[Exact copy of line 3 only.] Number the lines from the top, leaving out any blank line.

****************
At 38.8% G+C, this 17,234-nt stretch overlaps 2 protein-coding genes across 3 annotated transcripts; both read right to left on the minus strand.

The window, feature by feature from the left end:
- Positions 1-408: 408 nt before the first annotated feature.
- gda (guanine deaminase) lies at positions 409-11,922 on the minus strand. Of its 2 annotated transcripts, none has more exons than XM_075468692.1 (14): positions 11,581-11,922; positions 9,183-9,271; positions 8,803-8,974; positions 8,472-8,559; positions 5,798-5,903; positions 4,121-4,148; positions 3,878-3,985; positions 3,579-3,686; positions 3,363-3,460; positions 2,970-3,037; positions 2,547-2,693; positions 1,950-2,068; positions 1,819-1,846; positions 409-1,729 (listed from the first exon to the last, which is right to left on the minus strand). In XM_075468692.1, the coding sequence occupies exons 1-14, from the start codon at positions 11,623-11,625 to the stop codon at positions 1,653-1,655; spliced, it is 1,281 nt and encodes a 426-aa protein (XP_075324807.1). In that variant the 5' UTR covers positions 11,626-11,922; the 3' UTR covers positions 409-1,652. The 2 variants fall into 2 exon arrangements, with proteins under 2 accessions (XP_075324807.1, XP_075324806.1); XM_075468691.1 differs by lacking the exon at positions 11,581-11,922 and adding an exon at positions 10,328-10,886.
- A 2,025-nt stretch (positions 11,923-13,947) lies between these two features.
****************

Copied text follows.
- Positions 1-408: 408 nt before the first annotated feature.